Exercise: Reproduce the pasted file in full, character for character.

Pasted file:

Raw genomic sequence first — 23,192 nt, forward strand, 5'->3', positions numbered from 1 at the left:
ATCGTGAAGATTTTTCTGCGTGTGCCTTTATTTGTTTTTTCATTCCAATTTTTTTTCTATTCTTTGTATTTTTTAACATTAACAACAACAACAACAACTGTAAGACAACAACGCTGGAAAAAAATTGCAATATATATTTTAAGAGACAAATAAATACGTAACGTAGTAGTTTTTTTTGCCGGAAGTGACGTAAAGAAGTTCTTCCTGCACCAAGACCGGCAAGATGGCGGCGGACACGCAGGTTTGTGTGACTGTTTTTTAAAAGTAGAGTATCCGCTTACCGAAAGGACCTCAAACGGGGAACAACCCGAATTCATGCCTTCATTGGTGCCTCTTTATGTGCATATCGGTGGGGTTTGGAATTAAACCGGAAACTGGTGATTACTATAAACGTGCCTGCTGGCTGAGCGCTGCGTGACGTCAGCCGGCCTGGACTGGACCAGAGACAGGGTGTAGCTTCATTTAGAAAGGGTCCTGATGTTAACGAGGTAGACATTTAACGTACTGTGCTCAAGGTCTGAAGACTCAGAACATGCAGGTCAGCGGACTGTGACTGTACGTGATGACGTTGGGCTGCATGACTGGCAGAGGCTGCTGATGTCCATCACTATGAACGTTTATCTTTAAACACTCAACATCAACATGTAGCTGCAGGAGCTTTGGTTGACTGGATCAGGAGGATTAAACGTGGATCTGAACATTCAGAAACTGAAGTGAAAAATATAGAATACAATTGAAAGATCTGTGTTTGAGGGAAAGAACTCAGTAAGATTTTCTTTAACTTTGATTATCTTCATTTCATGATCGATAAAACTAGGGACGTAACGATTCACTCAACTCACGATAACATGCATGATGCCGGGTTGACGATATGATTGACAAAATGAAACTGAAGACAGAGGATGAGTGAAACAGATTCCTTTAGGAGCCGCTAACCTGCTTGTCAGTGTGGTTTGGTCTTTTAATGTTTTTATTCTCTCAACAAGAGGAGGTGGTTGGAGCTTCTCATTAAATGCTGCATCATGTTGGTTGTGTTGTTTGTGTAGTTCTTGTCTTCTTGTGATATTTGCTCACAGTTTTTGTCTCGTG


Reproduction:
Raw genomic sequence first — 23,192 nt, forward strand, 5'->3', positions numbered from 1 at the left:
ATCGTGAAGATTTTTCTGCGTGTGCCTTTATTTGTTTTTTCATTCCAATTTTTTTTCTATTCTTTGTATTTTTTAACATTAACAACAACAACAACAACTGTAAGACAACAACGCTGGAAAAAAATTGCAATATATATTTTAAGAGACAAATAAATACGTAACGTAGTAGTTTTTTTTGCCGGAAGTGACGTAAAGAAGTTCTTCCTGCACCAAGACCGGCAAGATGGCGGCGGACACGCAGGTTTGTGTGACTGTTTTTTAAAAGTAGAGTATCCGCTTACCGAAAGGACCTCAAACGGGGAACAACCCGAATTCATGCCTTCATTGGTGCCTCTTTATGTGCATATCGGTGGGGTTTGGAATTAAACCGGAAACTGGTGATTACTATAAACGTGCCTGCTGGCTGAGCGCTGCGTGACGTCAGCCGGCCTGGACTGGACCAGAGACAGGGTGTAGCTTCATTTAGAAAGGGTCCTGATGTTAACGAGGTAGACATTTAACGTACTGTGCTCAAGGTCTGAAGACTCAGAACATGCAGGTCAGCGGACTGTGACTGTACGTGATGACGTTGGGCTGCATGACTGGCAGAGGCTGCTGATGTCCATCACTATGAACGTTTATCTTTAAACACTCAACATCAACATGTAGCTGCAGGAGCTTTGGTTGACTGGATCAGGAGGATTAAACGTGGATCTGAACATTCAGAAACTGAAGTGAAAAATATAGAATACAATTGAAAGATCTGTGTTTGAGGGAAAGAACTCAGTAAGATTTTCTTTAACTTTGATTATCTTCATTTCATGATCGATAAAACTAGGGACGTAACGATTCACTCAACTCACGATAACATGCATGATGCCGGGTTGACGATATGATTGACAAAATGAAACTGAAGACAGAGGATGAGTGAAACAGATTCCTTTAGGAGCCGCTAACCTGCTTGTCAGTGTGGTTTGGTCTTTTAATGTTTTTATTCTCTCAACAAGAGGAGGTGGTTGGAGCTTCTCATTAAATGCTGCATCATGTTGGTTGTGTTGTTTGTGTAGTTCTTGTCTTCTTGTGATATTTGCTCACAGTTTTTGTCTCGTG